Category Archives: Talent identification

How to assess leadership potential on the cheap

strawberryYes, I know. I’m not the greatest businessman – I’m giving away something for free that Floreat charges money for. Fear not though, I haven’t completely lost it. This is not THE secret sauce (to be fair, I couldn’t give out the recipe in a post even if I tried – it takes years of practice and reflection to be a profiler) but it does amount to some helpful ideas on how to get a handle on an individual’s potential.

*This should NOT be used as a definitive guide and methodology used to make decisions about someone’s future. (For that you will definitely need the special sauce).

The following are some ground rules that I find helpful to have in mind in order to keep my own thinking fresh and useful for the people I help.

“Professionalism”

Leadership potential is not about “professionalism”. I mentally vomit every time I hear that word. Being “professional” is a means-nothing word, and often a values-laden and confusing term that serves to divide people of different cultural groups. When I profile someone, I don’t care about the bells and whistles – how they’re dressed, how well they do small talk, who they’re friends with. Potential can be found in the most unlikely places (and we have!) – the well-educated and wealthy, non-educated and poor. It doesn’t matter and there is no correlation. Forget professionalism.

Language

It IS about language – not in the sense of breadth of vocabulary – but in the sense that the way someone uses language, in the right setting, is a window into how they think about things. DANGER! This doesn’t mean you get points for talking about a great “strategy”, how you are addressing “stakeholder interests”, how something might be “ubiquitous”, whether someone works “in that space” (shudder….uurgghhh). It is about being able to come up with new ideas and the ability to link those ideas together in new and interesting ways with other interrelated ideas.

Thinking > Action

Potential is not just thinking about things. What is really interesting (and part of why I do this work) is that the potential we assess is the ability to think, plan and do. It’s about being able to analyse a situation, come up with some creative solutions, make a plan, implement it effectively, adapt it if need be (and it will nearly always need to change) when the situation changes, learn from all that and then repeat it again. And of course the drive to keep going despite adversity and see it succeed.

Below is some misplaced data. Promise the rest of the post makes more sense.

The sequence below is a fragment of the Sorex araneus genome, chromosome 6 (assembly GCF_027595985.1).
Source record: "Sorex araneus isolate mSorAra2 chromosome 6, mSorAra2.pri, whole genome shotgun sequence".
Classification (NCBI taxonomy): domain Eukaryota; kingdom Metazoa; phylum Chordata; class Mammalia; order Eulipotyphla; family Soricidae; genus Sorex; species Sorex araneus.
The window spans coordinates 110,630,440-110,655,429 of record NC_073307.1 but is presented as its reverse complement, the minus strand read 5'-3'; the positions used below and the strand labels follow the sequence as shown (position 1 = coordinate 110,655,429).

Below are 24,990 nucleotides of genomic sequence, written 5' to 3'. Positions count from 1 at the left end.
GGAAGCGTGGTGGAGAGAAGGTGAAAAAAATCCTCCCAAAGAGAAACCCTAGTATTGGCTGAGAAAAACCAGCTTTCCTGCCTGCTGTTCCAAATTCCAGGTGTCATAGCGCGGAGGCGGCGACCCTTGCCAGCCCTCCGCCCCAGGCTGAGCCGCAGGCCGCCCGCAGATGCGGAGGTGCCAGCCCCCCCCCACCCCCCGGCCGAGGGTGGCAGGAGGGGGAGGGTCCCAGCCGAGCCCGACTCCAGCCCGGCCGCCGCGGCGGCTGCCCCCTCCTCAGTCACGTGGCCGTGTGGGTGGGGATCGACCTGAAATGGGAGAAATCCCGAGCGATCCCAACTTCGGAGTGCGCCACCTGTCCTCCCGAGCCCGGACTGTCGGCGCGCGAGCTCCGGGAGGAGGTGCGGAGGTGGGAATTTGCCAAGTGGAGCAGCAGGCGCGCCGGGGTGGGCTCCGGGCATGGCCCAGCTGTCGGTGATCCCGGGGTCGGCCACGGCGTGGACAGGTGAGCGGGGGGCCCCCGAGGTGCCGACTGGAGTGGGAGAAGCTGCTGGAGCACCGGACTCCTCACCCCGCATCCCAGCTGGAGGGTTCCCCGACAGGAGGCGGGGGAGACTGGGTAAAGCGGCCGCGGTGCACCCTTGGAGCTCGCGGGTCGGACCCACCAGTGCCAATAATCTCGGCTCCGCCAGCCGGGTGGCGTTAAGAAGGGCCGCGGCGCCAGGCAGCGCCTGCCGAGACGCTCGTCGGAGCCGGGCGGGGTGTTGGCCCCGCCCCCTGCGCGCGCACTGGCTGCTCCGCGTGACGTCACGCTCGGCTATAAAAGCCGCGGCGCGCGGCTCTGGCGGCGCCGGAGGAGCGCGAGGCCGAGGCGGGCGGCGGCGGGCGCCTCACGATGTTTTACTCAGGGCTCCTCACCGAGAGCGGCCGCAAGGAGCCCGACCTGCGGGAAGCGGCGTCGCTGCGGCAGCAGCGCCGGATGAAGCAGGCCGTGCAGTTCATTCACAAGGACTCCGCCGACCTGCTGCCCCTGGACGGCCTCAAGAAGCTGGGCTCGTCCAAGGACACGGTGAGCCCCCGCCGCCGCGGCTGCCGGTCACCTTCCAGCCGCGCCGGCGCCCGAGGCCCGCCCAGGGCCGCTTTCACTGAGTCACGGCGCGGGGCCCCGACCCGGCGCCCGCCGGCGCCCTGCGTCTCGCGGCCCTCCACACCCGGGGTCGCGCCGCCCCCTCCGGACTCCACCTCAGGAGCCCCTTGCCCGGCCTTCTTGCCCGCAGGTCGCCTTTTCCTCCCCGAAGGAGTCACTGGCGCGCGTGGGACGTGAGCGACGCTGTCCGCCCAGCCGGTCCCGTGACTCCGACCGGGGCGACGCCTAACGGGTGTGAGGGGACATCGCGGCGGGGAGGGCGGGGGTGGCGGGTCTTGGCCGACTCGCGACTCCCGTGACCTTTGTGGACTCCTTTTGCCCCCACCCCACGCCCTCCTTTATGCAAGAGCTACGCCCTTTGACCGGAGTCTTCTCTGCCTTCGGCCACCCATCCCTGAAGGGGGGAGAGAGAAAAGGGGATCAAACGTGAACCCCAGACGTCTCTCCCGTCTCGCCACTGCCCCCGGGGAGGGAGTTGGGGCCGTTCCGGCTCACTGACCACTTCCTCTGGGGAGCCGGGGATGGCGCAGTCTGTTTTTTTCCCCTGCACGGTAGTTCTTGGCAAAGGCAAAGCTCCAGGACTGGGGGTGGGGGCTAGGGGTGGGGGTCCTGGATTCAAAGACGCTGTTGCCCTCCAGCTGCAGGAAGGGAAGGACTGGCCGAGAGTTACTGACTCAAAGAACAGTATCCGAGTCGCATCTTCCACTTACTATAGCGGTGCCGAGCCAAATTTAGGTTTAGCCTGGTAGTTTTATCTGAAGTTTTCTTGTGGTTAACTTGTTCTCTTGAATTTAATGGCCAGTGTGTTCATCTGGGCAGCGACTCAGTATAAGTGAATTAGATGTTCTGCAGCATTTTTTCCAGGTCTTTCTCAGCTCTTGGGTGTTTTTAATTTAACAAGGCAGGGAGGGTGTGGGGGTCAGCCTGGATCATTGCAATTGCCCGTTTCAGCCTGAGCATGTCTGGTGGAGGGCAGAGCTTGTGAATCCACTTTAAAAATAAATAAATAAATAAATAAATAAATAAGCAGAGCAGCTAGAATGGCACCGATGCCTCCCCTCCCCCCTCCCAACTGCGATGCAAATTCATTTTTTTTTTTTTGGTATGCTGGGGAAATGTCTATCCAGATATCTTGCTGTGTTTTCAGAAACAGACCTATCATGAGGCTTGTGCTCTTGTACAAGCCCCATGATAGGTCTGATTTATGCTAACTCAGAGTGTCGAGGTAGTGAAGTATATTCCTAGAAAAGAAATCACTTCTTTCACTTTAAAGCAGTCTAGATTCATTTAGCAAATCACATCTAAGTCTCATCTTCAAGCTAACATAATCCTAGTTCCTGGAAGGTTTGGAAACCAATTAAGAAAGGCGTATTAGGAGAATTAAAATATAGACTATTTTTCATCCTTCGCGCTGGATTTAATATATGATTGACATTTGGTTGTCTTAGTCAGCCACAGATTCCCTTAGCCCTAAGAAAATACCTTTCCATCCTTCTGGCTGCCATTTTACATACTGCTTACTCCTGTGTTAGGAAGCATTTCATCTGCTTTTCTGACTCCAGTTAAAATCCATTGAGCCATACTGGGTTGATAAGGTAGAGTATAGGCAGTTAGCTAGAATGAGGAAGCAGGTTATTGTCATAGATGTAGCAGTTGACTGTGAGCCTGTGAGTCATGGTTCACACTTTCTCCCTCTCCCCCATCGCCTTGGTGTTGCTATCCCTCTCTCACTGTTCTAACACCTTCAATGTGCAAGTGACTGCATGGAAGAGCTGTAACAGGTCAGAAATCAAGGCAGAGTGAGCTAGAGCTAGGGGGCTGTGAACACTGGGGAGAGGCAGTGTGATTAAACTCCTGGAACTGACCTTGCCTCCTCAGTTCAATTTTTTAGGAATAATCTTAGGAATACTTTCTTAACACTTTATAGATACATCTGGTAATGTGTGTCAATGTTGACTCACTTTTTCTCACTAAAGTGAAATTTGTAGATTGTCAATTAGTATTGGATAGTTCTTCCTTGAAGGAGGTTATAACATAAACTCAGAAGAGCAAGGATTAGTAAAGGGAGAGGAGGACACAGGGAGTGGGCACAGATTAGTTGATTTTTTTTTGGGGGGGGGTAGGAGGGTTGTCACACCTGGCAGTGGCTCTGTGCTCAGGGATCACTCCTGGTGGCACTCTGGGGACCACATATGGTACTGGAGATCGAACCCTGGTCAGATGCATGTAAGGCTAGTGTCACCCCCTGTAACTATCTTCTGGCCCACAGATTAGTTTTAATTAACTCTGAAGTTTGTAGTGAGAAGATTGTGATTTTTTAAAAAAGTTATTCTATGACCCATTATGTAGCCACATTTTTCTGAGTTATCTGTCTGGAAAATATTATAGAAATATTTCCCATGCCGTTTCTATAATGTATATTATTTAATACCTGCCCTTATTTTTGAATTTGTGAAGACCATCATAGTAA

Balance

It’s also all about balance. Have you ever met someone who is amazing at thinking about things but can never quite bring themselves to do anything with it? Ever? That’s a sign that the person favours what we call “pure thinking” over “applied thinking”. An excellent and fine quality to have if you are in an analytical, advice-giving role. Not so great for a project manager. Those people who are able to balance the thinking and doing aspects – and do that at a level of complexity that matches their work (number and type of variables as well as ambiguity into time and space) – are more likely to be successful leaders.

How complex can you get? Very complex. Special sauce complex.

Scared to know? Get to know your real potential (AKA swallow some cement and harden up)

Do something that scares you.

I have read a lot of books about personal and career development. But one tip I like, is “do something that scares you every day”. No, I’m not advocating running across a highway or swallowing window cleaner (that would be cheating anyway because you can predict that would have to end badly). I’m sure you can name some things that you hold back on and just can’t or won’t do, perhaps you’ve been holding back for years.

Some common ones I’ve come across:

  • I really want to give some feedback to my boss about her behaviour
  • I REALLY want to tell my father that I actually don’t want to be a dentist (apologies to all the dentists, it’s a noble career! And just an example)
  • I should call that girl in the office and tell her how I feel
  • I really should quit my job and do something I’m ‘passionate’ about* (passion and what I think it means, why it can be important and why it’s not necessarily important at all is the subject of another post, stay tuned)

Why don’t we have the courage to just do it?

My guess is it’s generally because we are unsure of the outcome. She could say, “oh hi I’m so glad you called me, I would love to go out with you!” but she could also say “go away you weirdo” and avoid you, and tell everyone in the office that you asked her out. In short, you’ve made a judgement that the perceived risks are too high compared to the potential benefit.

Ok an extreme example. I’ll get to the point now. It’s about work. First a little bit of theory and an example.

In any organisation, work varies in complexity (by that I mean, the time horizon for different tasks varies, there are a different number of variables and those variables relate to one another differently over time) – and we all have a varying degree of capacity to deal with this complexity. (Re-read that paragraph if you like, it’s important to what comes next).

Say I joined a bank as a junior customer service officer. My focus in that role would be on resolving customer problems as they come to me on a daily basis. Let’s say I’m enjoying that and developing in the role over a few years, and I’m now put in charge of a team of junior customer service officers. We’re all doing valuable work (there’s no doubt, where would a bank be without people helping customers?) but as the manager of the team, I’m now thinking of a longer timeframe and more variables that impact on my own and the team’s performance. I may need to think about how to fill a roster over a 6 month period, how to resolve tricky customer problems that cross over into the work of few different teams and even who might be the next to fill my shoes.

This isn’t new stuff but lots of people won’t have heard of their work described in this way before.